We had a great time in New England last week, but getting there was a nightmare. The trip from SFO to Boston was a 36-hour ordeal involving canceled flights, misdirected luggage and a desperate attempt to get a toddler to sleep on the bare floor of the airport (very hard to do).
Here's how it played out:
Friday night we arrived at SFO to take a redeye to Boston (already a risky proposition when you're traveling with an in-lap baby). As the cab pulled up to the airport, Kelly got an automated call saying the flight was canceled. We got inside and they told us the crew hadn't shown up, so we would have to take a flight the next day. As a bonus, the new flight would require a stopover of several hours in Los Angeles. Kelly tried to get them to put us on another airline, but United said they couldn't do this because she used miles to buy the tickets.
So we took another cab to get home. Elliot seemed a bit confused, since I had played up the idea of us taking a plane trip — only for us to take a round-trip taxi excursion instead. Fortunately, cabs are one of the many vehicles that Elliot gets excited to see (the list also includes helicopters, fire engines and cement trucks, but he never gets to ride in those).
We arrived the next day and were told that the new flight had been delayed four hours — just long enough so that we'd miss our connecting flight in Los Angeles (or at least, that's what the guy working at the United customer-service desk said). So this time, they agreed to put us on an American Airlines flight instead.
Fine. The problem was, this flight was also massively delayed. (It's worth noting that there were no weather issues in either San Francisco or Boston that I could discern.) It wasn't going to leave until 2:15 a.m. There was also the matter of our luggage, which was still checked to go on the United flight. To sort that out, we were told to go to the United gate, which required walking to a different terminal (flights to Los Angeles leave from the international terminal for some reason). When we got there, we found there was no one there. So we went back to American, which told us to go to United customer service.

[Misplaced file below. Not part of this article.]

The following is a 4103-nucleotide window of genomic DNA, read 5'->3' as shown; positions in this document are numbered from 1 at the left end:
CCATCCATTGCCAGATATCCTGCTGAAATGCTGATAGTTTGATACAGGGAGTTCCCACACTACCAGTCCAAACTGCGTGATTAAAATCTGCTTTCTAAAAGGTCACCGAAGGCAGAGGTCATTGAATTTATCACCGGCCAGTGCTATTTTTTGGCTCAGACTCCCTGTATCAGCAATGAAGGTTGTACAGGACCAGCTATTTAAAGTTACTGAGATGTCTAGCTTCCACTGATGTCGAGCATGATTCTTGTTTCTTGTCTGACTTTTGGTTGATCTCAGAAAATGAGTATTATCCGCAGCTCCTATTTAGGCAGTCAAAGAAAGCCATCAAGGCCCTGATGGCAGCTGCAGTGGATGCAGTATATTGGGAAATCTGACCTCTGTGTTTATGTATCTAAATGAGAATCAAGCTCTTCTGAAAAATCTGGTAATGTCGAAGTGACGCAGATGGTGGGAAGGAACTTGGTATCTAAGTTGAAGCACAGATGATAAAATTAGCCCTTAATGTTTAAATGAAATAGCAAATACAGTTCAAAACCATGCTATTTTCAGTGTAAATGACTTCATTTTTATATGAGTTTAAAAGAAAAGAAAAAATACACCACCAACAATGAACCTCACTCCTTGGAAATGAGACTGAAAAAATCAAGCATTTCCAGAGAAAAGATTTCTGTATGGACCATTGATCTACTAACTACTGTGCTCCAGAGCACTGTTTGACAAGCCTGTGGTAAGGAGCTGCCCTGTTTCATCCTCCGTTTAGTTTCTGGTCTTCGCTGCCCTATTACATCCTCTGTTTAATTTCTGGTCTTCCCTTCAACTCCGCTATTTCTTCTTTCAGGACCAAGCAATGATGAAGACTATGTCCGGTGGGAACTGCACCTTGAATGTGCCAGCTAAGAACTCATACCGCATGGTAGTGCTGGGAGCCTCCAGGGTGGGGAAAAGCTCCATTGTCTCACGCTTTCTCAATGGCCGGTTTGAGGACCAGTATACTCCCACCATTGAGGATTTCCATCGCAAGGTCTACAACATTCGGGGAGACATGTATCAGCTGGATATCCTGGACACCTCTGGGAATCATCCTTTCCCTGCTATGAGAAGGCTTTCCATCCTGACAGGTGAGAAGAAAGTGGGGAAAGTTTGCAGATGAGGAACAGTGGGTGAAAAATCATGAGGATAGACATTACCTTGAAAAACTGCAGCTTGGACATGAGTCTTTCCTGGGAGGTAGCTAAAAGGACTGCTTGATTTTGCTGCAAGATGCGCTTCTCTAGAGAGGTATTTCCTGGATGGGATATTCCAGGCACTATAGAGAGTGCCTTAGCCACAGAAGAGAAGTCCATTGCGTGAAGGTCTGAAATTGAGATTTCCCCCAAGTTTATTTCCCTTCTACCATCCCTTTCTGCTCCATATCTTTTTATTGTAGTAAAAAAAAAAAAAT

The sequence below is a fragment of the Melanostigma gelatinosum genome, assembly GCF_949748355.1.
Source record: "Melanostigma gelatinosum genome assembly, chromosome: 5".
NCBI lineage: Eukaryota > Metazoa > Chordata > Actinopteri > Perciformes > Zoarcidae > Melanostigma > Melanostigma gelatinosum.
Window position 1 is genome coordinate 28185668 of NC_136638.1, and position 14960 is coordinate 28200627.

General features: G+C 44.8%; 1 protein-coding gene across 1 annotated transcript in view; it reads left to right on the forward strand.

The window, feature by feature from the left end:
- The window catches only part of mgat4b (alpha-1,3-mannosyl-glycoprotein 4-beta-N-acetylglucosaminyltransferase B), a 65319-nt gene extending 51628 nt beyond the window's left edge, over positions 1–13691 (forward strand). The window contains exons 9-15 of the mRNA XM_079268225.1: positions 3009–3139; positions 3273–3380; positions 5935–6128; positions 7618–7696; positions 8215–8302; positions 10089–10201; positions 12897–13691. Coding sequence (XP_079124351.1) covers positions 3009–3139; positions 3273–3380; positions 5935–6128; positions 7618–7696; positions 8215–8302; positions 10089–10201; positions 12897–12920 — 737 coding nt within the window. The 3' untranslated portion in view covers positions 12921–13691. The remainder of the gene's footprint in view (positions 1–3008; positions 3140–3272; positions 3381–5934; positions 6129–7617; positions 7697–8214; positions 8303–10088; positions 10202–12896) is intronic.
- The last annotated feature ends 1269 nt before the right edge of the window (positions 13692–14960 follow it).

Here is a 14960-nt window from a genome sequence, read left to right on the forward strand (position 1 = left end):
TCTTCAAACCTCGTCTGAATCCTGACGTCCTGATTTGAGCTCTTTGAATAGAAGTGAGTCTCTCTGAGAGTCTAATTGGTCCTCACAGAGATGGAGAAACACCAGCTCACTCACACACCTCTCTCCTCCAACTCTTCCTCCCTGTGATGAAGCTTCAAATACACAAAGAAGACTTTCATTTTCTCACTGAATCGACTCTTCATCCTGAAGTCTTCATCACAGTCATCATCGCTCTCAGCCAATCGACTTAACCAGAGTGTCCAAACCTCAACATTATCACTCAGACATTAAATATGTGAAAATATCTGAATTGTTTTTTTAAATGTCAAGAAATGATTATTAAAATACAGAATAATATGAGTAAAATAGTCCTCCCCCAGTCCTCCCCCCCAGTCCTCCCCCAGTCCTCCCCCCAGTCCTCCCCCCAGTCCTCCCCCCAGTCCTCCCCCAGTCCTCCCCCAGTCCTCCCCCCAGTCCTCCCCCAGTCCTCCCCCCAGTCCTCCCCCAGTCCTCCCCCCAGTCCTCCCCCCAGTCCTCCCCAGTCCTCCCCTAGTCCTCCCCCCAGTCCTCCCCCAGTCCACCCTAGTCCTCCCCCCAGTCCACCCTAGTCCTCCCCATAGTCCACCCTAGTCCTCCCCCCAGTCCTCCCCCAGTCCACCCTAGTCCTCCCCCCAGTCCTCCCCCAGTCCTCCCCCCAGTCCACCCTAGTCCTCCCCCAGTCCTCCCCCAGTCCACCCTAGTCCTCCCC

They told us we had to go to baggage claim and make sure they didn't put our bags on the flight. So we headed out of security and went downstairs to the baggage customer-service person, who said it was already too late to retrieve our luggage — it was bound for Los Angeles. No one seemed too concerned about this, since the bags would get to Boston eventually. But since the flight would be too late to make the connection, the luggage wouldn't reach its final destination until much later. (And we were due to drive to Maine immediately after arriving in Boston.)
Also, isn't this a major security violation? I always thought it was a big no-no to check bags on a flight and then not accompany them yourself. In this case, we checked our bags and then flew a DIFFERENT AIRLINE.
All the while, Elliot is running around with glee — thrilled to be allowed up at this late hour. That made it a bit challenging to impart our dissatisfaction to the airline's personnel. It's hard to tell people they've ruined your family's vacation when a member of your party is behind you delightedly shrieking.
Anyway, we then talked to a different person at United who said that actually our bags would catch their connecting flight. That meant that we could make the flight too. Unfortunately, we'd missed it by about 15 minutes. Ugh.
So we were back to having to wait until after 2 a.m. We pretty quickly exploited all of the attractions of SFO. Did you know there's a "Kid Spot" with educational activities — most of which are in some state of disrepair. Elliot enjoyed playing in these large plastic tubes, which I think are supposed to teach children about wind currents or arteries or something.
An older child (whose parents had clearly lost their will to live) was launching himself off the top of the tubes and nearly collided with Elliot several times.
On the bright side, did you know that SFO has a Thiebaud in its art collection?
We had to force Elliot to go to sleep. We tried laying him down on the benches and then on the floor, but he would immediately hop to his feet and start running around again. Finally we had to strap him into his stroller. He was still restless and barely got any sleep.
When we did finally board, the saving grace of the flight was it wasn't full. That meant Elliot got his own seat, and he basically konked out immediately. And when we got to Boston, our bags were waiting for us (no one from TSA had destroyed them for being suspiciously abandoned). It's kind of sad when that's the highlight of the trip.